Common FHA Violations

Excerpt: I’ve been performing FHA appraisals since 2000. Believe it or not, on a regular basis, I have home owners and real estate agents who tell me that some of the things I point out as FHA violations, were never mentioned in other FHA appraisal inspections. So, I thought I would mention some relatively common FHA violations I see when making my FHA inspections.

My comment: Funny Fotos and Videos!! I have seen similar photos around but there are many here in one place. Written for home owners, but good reminders for appraisers.

Appraisal Business Tips 

Humor for Appraisers

Covid-19 Residential Appraisers Tips on Staying Safe

Common Appraiser Violations

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NOTE: Please scroll down to read the other sections of this long blog post onFake MLS photos, deminimus increase, uspap violations, mortgage origination stats, etc.

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Strange and tricky listing fotos

A real estate photographer tells you how to spot staging tricks in listing photos

Excerpt: “If a photo is overly bright, over contrasted, or almost too perfect or synthetic, that should be a red flag,” Cato says.

Another is if the photo has the same level of lighting everywhere. “It’s weird,” he says. “If the brightness is the same throughout, that is just not natural. You have to show where natural light falls.”

My comment: Written about New York apartments and condos but relates to all listing fotos. We all use comp listing fotos. Tips on how to evaluate them, including digital alterations, is always good!!

The Most Hilarious Pictures Taken By Real Estate Agents
Just For Fun!!

Excerpt: From horror movie-esque semi abandoned flats for rent to excessively unique home decor cases and very impractical architecture decisions, the real estate agents behind these funny ads didn’t even care to fix the places up before snapping the hilarious pictures. The caring levels were so low that there’s also a photo with a live bat in it, a huge pig laying around in the living room and feral horses relaxing in front yards. The most baffling part is that these funny photos were really used to advertise and show the good side of housings to possible tenants.





Feds Deny Public Hearing on proposed deminimus increase to $400,000


The Board of Governors of the Federal Reserve System, Federal Deposit Insurance Corporation and the Office of the Comptroller of the Currency have denied  the request for a public hearing on raising the appraisal minimum threshold for residential real estate transactions from $250,000 to $400,000. See the “agencies” rejection letter here.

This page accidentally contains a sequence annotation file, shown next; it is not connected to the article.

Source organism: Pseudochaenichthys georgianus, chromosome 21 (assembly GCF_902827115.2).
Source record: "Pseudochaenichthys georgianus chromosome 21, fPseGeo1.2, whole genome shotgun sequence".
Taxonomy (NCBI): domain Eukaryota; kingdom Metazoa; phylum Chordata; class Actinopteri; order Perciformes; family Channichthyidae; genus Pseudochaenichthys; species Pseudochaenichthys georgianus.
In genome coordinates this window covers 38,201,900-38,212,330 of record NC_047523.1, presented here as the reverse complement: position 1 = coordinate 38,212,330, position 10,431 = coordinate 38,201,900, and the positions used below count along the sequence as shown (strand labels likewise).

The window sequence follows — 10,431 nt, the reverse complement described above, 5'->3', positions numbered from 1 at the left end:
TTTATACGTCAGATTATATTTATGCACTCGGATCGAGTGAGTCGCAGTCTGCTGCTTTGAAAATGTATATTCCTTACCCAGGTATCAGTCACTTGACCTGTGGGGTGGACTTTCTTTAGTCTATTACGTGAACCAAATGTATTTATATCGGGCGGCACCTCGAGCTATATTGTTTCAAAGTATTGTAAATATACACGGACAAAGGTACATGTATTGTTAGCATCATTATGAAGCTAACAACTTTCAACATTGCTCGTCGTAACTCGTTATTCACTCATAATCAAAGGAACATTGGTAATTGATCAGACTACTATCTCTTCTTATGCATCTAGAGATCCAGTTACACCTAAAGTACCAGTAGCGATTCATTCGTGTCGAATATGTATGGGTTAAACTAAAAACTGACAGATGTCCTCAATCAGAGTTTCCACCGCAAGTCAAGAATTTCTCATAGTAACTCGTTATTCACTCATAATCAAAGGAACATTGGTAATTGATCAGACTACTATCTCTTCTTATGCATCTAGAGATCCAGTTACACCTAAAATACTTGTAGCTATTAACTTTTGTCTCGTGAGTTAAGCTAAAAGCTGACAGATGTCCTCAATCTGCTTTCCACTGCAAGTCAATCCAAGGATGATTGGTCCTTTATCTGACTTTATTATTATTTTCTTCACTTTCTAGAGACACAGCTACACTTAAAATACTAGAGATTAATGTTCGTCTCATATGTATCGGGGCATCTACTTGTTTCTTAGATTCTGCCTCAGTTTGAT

“…we do not believe that holding a public hearing would elicit relevant information that could be conveyed through the comment process described above. While the agencies are, therefore, declining your request for a public hearing, we will carefully consider your written comments…”

My comment: Appraisals kept being done with the first deminimus of $200,000 30 years ago. Why? Fannie investors wanted appraisals. Fannie’s investors decide what is use as an alternative: waivers, AVMs, bifurcated, desktop, previous appraisal etc. Fannie moves very slowly. I don’t see anything happening very soon, except continuing to gradually chip away at the number of full appraisals and appraisers. With lots of appraisers retiring and very, very few new appraisers since 2008, outlook seems okay for those that remain, assuming they will do AMC appraisals.


Appraisal waivers & the foreclosure wave video

By Ryan Lundquist
Excerpt: Here’s a Q&A with with Scott Short on appraisal waivers and “hybrid” appraisals. I get things changing for appraisers in light of big data, but diminishing the role appraisers play seems like a bad idea for the housing market. Watch here. If you want to just hear the “hybrid” part, it’s at 7:12.

My comment: I have been hearing about this video for awhile (appraiser-negative). Now, you can see it and add your own comments!!
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Disability – your greatest risk

In the paid Appraisal Today

Excerpt: Many appraisers worry about the risk of getting sued on an appraisal, but one of your greatest risks is becoming disabled and unable to work. To appraise at your
full capacity, you have to be able to walk, hear, and see.
If disabled, you may be able to continue working, but at reduced capacity.

Or, you may not be able to do field work but you can do desktop appraisals and reviews. But, you will probably not be able to work at all for a period of time.

Since appraisers spend a lot of time driving, getting in an auto accident is a much higher risk than for people working in an office. Other risks include getting injured during an inspection, plus the risks we all have of a serious medical
In the September 2018 issue of the paid Appraisal Today, available to paid subscribers.  
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Heads Up! Scary Hunting Lodge Home Shoots to Top Spot of Most Popular Listings

Excerpt: Lions, and tigers, and bears … oh my! And in a house? A Minnesota hunting lodge has bagged another trophy: as this week’s most popular home. Inside, the home is filled with countless stuffed animal heads (and other body parts), mounted and displayed in a jaw-dropping showroom.

My comment: This listing replaced the sex basement listing from last week as Number 1. Not sure what that means ;> Scroll down to the bottom of the long list of top 10 listings for more info. Lots of fotos in the listing. To see the animals start at foto #32